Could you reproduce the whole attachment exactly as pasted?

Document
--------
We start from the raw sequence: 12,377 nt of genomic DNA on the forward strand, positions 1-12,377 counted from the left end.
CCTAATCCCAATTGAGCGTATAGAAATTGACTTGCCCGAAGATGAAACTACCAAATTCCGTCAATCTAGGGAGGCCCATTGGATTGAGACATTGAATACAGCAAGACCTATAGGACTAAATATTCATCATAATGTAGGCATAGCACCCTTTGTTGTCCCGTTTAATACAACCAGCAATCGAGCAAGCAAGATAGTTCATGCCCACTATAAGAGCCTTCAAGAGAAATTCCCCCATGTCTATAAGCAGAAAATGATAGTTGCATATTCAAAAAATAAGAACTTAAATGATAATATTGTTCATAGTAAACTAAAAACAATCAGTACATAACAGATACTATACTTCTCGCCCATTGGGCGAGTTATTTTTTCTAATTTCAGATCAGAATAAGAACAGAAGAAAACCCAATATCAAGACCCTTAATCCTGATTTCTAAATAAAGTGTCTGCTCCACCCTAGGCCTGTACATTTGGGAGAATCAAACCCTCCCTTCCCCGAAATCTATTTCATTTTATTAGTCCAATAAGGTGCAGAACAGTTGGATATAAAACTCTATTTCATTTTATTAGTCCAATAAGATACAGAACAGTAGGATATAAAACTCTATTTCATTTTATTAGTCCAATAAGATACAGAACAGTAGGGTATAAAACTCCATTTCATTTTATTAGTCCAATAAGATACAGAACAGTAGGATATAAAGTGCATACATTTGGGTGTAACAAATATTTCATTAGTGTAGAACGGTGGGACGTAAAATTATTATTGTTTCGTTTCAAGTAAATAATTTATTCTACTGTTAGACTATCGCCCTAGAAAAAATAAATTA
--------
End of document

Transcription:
We start from the raw sequence: 12,377 nt of genomic DNA on the forward strand, positions 1-12,377 counted from the left end.
CCTAATCCCAATTGAGCGTATAGAAATTGACTTGCCCGAAGATGAAACTACCAAATTCCGTCAATCTAGGGAGGCCCATTGGATTGAGACATTGAATACAGCAAGACCTATAGGACTAAATATTCATCATAATGTAGGCATAGCACCCTTTGTTGTCCCGTTTAATACAACCAGCAATCGAGCAAGCAAGATAGTTCATGCCCACTATAAGAGCCTTCAAGAGAAATTCCCCCATGTCTATAAGCAGAAAATGATAGTTGCATATTCAAAAAATAAGAACTTAAATGATAATATTGTTCATAGTAAACTAAAAACAATCAGTACATAACAGATACTATACTTCTCGCCCATTGGGCGAGTTATTTTTTCTAATTTCAGATCAGAATAAGAACAGAAGAAAACCCAATATCAAGACCCTTAATCCTGATTTCTAAATAAAGTGTCTGCTCCACCCTAGGCCTGTACATTTGGGAGAATCAAACCCTCCCTTCCCCGAAATCTATTTCATTTTATTAGTCCAATAAGGTGCAGAACAGTTGGATATAAAACTCTATTTCATTTTATTAGTCCAATAAGATACAGAACAGTAGGATATAAAACTCTATTTCATTTTATTAGTCCAATAAGATACAGAACAGTAGGGTATAAAACTCCATTTCATTTTATTAGTCCAATAAGATACAGAACAGTAGGATATAAAGTGCATACATTTGGGTGTAACAAATATTTCATTAGTGTAGAACGGTGGGACGTAAAATTATTATTGTTTCGTTTCAAGTAAATAATTTATTCTACTGTTAGACTATCGCCCTAGAAAAAATAAATTA